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back to article Control panel backdoor found in D-Link home routers

A group of embedded-device hackers has turned up a vulnerability in D-Link consumer-grade products that provides unauthenticated access to the units' admin interfaces. The backdoor means an attacker could take over all of the user-controllable functions of the popular home routers, which includes the DIR-100, DI-524, DI-524UP, …

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D-Link is, surprisingly, Taiwanese.

Which makes this backdoor a bit puzzling.

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Paris Hilton

D-Link and G-String level security

Why though?

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Re: D-Link and G-String level security

Well, I suppose it depends on who put the backdoor there, but the only country in the world Taiwan is interested in spying on is China, and somehow I doubt they sell many routers to China.

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Anonymous Coward

Fail

Having scanned the entire street and my route to work I have failed to find a D-Link device. This is most unfortunate as I really wanted to test this theory.

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Re: Fail

These are all pretty old devices. I have a DI-524 on my network (and a DI-604 lying around somewhere spare), and they both have firmware issues that really mean that anybody still using them must have a masochistic streak, or not care (which may include the majority of users, unfortunately).

There has not been a firmware update for something like 8 or 9 years, and it is not possible to set the date on them (either manualy or by pointing it at an SNTP server) to any date after December 2008 if I remember correctly. I would expect that most people would have tossed theirs whenever they updated their broadband package.

Just in case anybody was tempted to try hacking into mine, I'm not using the WAN side at all, merely using it as a WiFi router on one of my wireless zones behind my Linux firewall.

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Re: Fail

Having scanned the entire street and my route to work I have failed to find a D-Link device. This is most unfortunate as I really wanted to test this theory.

Based on the mean time to failure of D-Link devices, you'll be lucky to find one of the older models with this flaw.

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Re: D-Link and G-String level security

re. Why

I go for cock-up rather than conspiracy; it's probably a feature for D-Link's own diagnostic/management software. It's still alarmingly stupid though.

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Joke

Has anyone yet claimed that the people who published this are aiding terrorism for revealing t̶h̶e̶i̶r this back door?

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No, read the user agent string backwards. It's the name and employee ID of the coder who implemented the backdoor. Interestingly enough the CTO has the same first name.

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It would be nice to think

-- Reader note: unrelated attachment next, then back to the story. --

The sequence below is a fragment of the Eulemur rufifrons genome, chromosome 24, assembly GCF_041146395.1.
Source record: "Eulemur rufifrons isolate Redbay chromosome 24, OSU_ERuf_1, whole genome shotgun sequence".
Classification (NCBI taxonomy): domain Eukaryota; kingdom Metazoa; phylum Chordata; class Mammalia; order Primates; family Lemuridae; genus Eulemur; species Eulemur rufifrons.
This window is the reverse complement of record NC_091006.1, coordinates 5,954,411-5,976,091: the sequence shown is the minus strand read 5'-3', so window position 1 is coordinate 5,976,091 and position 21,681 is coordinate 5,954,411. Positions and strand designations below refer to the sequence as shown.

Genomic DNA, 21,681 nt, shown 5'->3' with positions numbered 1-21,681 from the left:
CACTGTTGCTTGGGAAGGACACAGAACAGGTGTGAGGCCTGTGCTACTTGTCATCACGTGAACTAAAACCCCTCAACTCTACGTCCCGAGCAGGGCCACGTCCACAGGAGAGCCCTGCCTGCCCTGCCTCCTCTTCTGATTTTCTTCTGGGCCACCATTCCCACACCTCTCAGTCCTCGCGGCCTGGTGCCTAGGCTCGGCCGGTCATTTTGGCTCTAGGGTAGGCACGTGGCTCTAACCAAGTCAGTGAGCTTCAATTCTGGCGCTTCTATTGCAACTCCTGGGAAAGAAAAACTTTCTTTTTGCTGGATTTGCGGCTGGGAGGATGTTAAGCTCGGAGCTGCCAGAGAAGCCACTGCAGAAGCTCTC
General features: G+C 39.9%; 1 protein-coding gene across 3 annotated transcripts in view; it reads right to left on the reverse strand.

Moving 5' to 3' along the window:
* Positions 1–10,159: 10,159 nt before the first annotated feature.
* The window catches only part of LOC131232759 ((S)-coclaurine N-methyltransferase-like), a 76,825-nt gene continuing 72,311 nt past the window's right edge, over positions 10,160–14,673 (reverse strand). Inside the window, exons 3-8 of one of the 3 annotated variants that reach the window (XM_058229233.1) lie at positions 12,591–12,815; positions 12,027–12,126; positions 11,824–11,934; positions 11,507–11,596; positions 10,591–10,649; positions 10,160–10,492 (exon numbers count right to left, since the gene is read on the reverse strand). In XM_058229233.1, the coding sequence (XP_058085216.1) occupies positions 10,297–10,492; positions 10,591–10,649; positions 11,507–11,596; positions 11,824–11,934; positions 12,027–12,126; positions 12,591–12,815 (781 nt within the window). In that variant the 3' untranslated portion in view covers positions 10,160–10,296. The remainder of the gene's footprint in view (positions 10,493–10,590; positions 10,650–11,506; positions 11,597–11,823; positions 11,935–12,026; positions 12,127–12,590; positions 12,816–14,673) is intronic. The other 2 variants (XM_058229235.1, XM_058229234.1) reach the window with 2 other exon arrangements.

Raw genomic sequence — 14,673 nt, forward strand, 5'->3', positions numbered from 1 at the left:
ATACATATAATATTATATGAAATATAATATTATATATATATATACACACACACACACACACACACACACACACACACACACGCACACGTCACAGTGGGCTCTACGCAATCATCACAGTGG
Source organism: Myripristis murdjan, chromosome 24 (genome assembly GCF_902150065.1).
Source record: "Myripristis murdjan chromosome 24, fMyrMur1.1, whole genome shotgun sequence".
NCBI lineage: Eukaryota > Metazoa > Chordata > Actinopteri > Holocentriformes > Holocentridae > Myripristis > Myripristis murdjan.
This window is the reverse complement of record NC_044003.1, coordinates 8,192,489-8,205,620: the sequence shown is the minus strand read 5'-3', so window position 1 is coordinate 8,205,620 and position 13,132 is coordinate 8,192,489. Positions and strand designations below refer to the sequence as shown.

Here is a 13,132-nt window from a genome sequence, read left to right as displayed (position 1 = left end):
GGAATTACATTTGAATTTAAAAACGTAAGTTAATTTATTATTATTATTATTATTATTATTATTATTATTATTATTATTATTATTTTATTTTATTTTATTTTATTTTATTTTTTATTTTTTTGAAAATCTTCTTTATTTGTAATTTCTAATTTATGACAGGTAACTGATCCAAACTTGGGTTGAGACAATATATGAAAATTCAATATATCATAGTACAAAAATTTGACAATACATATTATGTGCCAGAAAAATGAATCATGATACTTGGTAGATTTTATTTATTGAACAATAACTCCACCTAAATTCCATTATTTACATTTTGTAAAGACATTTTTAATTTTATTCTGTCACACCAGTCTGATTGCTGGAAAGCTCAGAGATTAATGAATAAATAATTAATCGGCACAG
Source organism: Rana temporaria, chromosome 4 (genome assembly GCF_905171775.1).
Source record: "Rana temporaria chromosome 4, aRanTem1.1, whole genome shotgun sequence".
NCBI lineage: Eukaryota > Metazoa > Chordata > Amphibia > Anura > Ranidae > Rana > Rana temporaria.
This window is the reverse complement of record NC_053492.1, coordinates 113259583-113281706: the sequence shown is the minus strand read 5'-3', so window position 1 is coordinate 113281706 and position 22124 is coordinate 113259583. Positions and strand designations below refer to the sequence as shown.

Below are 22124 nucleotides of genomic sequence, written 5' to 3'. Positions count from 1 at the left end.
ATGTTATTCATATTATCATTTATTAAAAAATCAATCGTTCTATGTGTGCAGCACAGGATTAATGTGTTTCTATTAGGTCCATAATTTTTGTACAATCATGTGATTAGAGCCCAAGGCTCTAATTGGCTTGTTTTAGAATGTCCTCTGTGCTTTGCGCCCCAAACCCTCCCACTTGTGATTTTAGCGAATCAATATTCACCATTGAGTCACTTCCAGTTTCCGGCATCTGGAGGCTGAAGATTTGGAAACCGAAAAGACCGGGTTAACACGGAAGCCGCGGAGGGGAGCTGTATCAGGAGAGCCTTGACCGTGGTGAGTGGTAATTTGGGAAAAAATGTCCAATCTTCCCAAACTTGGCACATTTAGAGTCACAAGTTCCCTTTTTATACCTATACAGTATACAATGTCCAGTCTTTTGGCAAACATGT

That the default config disables management access via the WAN port anyway, but I suppose that's too much to hope for.

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Re: It would be nice to think

It does, usually. Thing is, is that enough or can this be triggered even with remote management turned off?

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Re: It would be nice to think

on the 604, and the 614+ the default setting for the WAN port is remote management is OFF

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Re: It would be nice to think

/yes on the router with the deliberate back door the same firmware says the remote admin is off

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Unhappy

Depressing

And hardly uncommon.

Does anyone have a link to a list of network gear which has been found to have this sort of idiocy plumbed in? It's getting hard to keep track.

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Pirate

Re: Depressing

I too would like such a link.

Many of the routers in my area are older and I would like to help my neighbors. ;)

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Joke

Re: Depressing

"Does anyone have a link to a list of network gear which has been found to have this sort of idiocy plumbed in? It's getting hard to keep track."

There is.

The link begins www.nsa.gov......

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Re: Depressing

"Many of the routers in my area are older and I would like to help my neighbors. ;)"

...help? As in relieve of some excess unused bandwith?

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Anonymous Coward

Re: Depressing

Isn't the Shodan search engine (mentioned in the article) what you're looking for?

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Words..... there are.... no words!

WTF?!

How was this ever considered to be a good idea?

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Gav

Debugging

It's clearly a debugging addition that someone forgot to remove.

Big mistake, but while in development things like can be very useful and a good idea. What isn't a good idea is forgetting it's there. You should comment your code appropriately and do a global find to identify these things long before they reach production.

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Re: Debugging

Strange way to implement a debugging addition.